Firefox will be Blocking Invisible Flash Content from August 2016

Firefox has announced that it will be blocking invisible Flash content from August 2016.  The move has been prompted by the risk that Flash content poses to Firefox users. The update will also help to reduce Firefox browser crashes and should improve battery life on laptop computers.

Blocking Invisible Flash Content Will Improve the User Experience

Flash has been depreciating for some time, as web developers switch to alternative methods of displaying online video content. Many websites now use HTML5 to show video content, which is something Firefox wants to encourage. Firefox reports that its browser has been crashing much less frequently as web developers have switched to HTML5 from Flash player. There was a sharp fall in the Firefox crash rate following YouTube’s decision to switch to HTML5 and the fall has continued as Facebook switched to HTML5 video.

The decision to block invisible Flash content is a no brainer. Hidden Flash files are used on malicious websites for nefarious purposes. Hidden Flash files are often involved in drive-by downloads of malware and ransomware. Hidden Flash scripts are also used to spy on website visitors. Blocking invisible Flash content should improve the user experience. Firefox expects the crash rate to fall by 10% as a result of the move.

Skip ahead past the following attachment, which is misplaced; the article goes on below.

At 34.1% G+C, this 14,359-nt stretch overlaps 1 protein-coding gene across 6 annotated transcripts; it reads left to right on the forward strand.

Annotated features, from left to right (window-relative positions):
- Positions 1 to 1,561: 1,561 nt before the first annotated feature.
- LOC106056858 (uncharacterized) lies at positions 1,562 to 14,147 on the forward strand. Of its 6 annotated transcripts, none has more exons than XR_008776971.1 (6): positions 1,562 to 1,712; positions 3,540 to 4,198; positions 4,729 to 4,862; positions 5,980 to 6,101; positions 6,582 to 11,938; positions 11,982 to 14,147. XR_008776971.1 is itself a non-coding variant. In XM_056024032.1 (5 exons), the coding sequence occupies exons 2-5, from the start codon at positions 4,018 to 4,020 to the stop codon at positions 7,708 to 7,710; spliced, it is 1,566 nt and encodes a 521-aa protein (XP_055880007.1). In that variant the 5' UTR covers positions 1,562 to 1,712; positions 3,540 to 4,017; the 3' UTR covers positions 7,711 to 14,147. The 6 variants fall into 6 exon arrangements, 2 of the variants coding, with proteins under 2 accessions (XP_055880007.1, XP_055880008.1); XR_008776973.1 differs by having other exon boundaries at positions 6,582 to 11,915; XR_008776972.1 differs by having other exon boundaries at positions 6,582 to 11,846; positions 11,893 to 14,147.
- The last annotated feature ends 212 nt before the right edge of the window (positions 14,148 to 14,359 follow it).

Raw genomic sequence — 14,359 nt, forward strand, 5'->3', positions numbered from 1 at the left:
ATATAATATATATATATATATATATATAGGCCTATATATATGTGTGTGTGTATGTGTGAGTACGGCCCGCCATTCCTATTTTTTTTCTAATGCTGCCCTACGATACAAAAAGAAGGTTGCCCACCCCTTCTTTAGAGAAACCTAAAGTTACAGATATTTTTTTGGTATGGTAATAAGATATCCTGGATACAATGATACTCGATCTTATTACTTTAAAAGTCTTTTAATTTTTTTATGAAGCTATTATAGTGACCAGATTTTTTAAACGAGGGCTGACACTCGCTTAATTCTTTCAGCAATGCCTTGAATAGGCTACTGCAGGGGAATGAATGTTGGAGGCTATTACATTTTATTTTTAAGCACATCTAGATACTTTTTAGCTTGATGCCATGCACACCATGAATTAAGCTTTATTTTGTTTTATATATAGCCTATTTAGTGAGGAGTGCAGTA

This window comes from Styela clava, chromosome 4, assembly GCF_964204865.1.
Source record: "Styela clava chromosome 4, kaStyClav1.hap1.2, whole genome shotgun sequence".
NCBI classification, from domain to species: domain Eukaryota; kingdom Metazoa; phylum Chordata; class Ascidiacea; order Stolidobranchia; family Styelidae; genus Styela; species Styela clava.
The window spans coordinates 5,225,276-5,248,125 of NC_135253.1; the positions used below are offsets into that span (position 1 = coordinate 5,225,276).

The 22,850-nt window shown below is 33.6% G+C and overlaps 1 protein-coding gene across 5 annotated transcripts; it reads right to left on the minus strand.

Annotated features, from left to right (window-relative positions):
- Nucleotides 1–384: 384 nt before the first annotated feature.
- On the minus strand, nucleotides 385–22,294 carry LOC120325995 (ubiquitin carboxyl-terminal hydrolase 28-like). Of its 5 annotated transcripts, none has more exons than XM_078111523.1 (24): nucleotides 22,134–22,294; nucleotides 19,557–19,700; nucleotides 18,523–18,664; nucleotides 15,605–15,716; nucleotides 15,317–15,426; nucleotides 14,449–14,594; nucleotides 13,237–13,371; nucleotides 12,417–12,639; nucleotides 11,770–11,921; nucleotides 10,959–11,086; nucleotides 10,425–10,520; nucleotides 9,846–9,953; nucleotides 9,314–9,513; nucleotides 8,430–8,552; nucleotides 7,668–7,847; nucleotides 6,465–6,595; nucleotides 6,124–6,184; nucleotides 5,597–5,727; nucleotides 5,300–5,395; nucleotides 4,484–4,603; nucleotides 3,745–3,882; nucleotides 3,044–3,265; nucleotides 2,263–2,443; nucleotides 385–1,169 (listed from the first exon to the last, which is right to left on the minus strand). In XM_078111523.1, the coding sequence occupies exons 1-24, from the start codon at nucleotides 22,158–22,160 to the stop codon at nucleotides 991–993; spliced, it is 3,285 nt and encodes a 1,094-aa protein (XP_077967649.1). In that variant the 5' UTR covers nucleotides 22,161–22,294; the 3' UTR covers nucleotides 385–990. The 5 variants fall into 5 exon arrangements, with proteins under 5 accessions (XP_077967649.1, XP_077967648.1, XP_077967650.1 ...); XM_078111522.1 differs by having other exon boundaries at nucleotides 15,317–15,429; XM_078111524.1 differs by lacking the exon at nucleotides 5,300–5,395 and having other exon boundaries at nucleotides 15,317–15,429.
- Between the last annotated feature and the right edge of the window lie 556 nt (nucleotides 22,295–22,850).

Firefox will be blocking Flash content that is not essential to the user experience. Firefox’s Benjamin Smedberg said in a recent blog post “Plugins often introduce stability, performance, and security issues for browsers. This is not a trade-off users should have to accept.”

Firefox will continue to support legacy Flash content, although not for much longer. From March 2017, it will be necessary for Flash content to be manually activated in the browser. In 2018, Flash support is expected to be dropped entirely.

The End of Flash is Nigh

Firefox also announced that later this year the browser will block the use of Flash to check content viewability, which is something that is commonly used to measure advertising. The function will be replaced with an HTML Intersection Observer API.

The move by Firefox has come a little later than other browser developers. Google, Microsoft and Apple have already started to limit Flash content. The Safari browser has blocked certain Flash since 2013, Chrome limited Flash since September 2015, and Microsoft will be limiting Flash in its Edge browser from August 2, 2016.

Author: Richard Anderson

Richard Anderson is the Editor-in-Chief of